From the 1960s, the Australian government encouraged indigenous peoples to make and market their own fabric, T-shirt, and jewelry designs as a way of achieving self-sufficiency. From the 1980s, some practitioners became fashion designers in their own right like Bronwyn Bancroft, Lenore Dembski, and Robyn Caughlan, the first indigenous designer to show a ready-to-wear line at the Mercedes Australian Fashion Week in 2003. The work of these designers, stressing bold textile designs, offers an interesting counterpoint to modern mainstream fashion. In other examples, the successful company Balarinji, and European designers like Jenny Kee, Linda Jackson, and Peter Morrissey, have and do cooperate cross-culturally, in the latter case using textiles designed by the indigenous artist Jacinta Numina Waugh.
Signaling Australian Identity
Since colonial times, Australian dress has been marked by strong regional differences. The dress of Sydney tends to be stylistically closer to American, with Melbourne more British and conservative, and subtropical cities like Brisbane and Perth favoring brighter, casual clothing affected mostly by the prevailing climate. Although these differences cannot be termed Australian per se, regionalism is one way that Australians define themselves. The other defining characteristic that emerged during colonial times was a supposed egalitarianism in men’s dress. Associated with the dress of experienced rural “old hands,” it consisted of rough rural and goldfields’ attire quite different from conventional urban clothing. This comprised cabbage tree (palm-leaf) hats or slouch felt hats, later the Akubra hat, smock frocks, checked shirts, and hardwearing moleskin trousers and boots. A mythology has grown up around this masculine clothing, deeming it to be quintessentially Australian, though this has not been the case with women’s dress. Companies, including RM Williams and Blundstone boots, continue to foster this mythology, and sell versions of their clothing worldwide, but nowadays to both sexes and not solely for rural wear.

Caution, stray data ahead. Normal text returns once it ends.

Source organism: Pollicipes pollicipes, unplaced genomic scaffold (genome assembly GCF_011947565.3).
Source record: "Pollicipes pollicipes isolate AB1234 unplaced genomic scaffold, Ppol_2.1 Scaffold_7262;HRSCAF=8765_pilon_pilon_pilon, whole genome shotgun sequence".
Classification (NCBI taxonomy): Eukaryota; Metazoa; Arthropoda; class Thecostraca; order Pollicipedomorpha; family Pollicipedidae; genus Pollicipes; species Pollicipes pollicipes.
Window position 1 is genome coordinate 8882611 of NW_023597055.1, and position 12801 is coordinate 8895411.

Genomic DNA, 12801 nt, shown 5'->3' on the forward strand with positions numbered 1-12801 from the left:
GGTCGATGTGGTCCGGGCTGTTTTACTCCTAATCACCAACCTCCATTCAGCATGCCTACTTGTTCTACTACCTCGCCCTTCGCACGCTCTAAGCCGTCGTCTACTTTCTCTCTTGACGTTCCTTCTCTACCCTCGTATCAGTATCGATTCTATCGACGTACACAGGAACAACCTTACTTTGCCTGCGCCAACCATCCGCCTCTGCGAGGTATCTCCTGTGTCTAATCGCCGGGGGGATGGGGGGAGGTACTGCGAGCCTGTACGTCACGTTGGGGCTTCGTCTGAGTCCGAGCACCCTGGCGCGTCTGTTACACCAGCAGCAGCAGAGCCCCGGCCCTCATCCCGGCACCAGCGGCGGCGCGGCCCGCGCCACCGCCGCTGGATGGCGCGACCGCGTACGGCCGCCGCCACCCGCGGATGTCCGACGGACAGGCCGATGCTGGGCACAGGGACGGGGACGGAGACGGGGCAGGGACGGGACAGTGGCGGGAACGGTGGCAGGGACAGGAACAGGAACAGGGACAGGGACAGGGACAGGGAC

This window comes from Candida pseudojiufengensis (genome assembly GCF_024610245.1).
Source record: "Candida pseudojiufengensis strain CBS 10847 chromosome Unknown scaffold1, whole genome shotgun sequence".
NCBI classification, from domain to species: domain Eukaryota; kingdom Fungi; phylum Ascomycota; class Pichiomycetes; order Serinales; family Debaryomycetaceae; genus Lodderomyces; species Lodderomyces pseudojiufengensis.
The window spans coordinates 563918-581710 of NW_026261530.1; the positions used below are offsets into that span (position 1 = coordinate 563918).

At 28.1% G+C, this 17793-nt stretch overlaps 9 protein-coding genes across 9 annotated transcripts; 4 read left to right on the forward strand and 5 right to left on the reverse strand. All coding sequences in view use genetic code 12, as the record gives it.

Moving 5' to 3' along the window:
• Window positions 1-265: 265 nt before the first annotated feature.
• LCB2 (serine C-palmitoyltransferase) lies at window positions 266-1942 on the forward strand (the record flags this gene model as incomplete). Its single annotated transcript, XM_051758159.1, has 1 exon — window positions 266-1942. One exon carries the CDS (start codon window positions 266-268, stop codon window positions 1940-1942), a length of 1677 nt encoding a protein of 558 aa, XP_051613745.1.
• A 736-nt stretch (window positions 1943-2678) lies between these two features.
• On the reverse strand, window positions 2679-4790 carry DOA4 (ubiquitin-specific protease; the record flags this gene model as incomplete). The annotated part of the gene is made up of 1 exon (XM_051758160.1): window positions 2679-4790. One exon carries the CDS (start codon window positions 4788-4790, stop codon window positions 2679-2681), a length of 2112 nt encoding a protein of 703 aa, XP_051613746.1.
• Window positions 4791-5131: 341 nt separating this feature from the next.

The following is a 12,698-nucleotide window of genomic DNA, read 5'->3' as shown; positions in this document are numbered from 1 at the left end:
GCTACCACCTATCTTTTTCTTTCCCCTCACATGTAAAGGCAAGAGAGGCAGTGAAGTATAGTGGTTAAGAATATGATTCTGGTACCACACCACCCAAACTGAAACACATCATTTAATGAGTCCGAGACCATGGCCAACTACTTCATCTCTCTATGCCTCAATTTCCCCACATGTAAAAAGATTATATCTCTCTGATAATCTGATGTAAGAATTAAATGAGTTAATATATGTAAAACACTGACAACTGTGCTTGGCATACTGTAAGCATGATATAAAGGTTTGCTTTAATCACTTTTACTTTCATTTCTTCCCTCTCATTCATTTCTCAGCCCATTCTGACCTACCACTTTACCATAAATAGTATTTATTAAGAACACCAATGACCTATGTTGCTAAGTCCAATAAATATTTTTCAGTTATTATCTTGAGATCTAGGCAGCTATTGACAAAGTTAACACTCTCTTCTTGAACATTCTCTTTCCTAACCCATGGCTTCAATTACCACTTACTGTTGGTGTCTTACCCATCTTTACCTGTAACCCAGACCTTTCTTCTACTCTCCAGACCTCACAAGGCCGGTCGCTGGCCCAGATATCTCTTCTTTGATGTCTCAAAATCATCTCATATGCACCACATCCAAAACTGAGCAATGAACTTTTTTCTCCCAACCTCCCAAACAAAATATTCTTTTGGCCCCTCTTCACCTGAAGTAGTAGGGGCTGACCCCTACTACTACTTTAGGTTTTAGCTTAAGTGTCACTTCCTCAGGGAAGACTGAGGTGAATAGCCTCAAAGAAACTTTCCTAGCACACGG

A taste for Australian motifs and indigenous color schemes in dress and swimwear textiles was evident from the 1940s. But it was the 1970s that marked a particular watershed in the history of recognizably Australian fashions. Jenny Kee and partner Linda Jackson, who set up the Flamingo Park boutique in Sydney in 1973, initiated a novel style of art clothing that, among other romantic influences, later paid tribute to the native flora and fauna of Australia. It was in debt to the designs of indigenous peoples with whom they collaborated, or some would say exploited. The following decade saw a number of Australian companies achieve a degree of success in the international market. These included Coogi and Country Road, with its superior quality clothing in “natural” earthy colors, promoting so-called rural values, with outlets in the United States by 1985. The popularity of colorful, locally inspired Australiana designs, at their peak in the late 1980s, declined for everyday wear at the start of the next decade with the onset of more minimalist tastes. Only vestiges of this linger on, mainly in garments destined for the tourist market.
Class and Social Position
From the early years of colonization, a noticeable tension was evident in the ways settler Australians expressed social position through dress. Colonial history is rich in accounts of mistaken social identity. Some of this tension arose from problems strangers had in decoding signs of class. It also stemmed from a prevailing myth of class-lessness, coupled with a correspondingly intense awareness of social position characteristic of a small population. Some of the supposed lack of class differences related to informality in social interactivities and the dominance of the open-air lifestyle; other reasons pointed to the small, sometimes inward-looking population. Yet contemporary Australians of both sexes could be said to swing from a general disinterest in high fashion, to something more like pretentious investment in stylish, even vulgar visibility, originally the result of newfound money. For instance, Australians exhibit exuberance in clothes for special events, such as weddings and attendance at race meetings, even for leisure, but at the same time favor informality of clothing and dressing down. Some of the exuberance stems from a wayward form of “larrikinism” across both sexes. This is chiefly an Australian term meaning a kind of rowdy, non-conformism, complicated by a self-conscious disinterest in accepted routines of fashionable dress and behavior.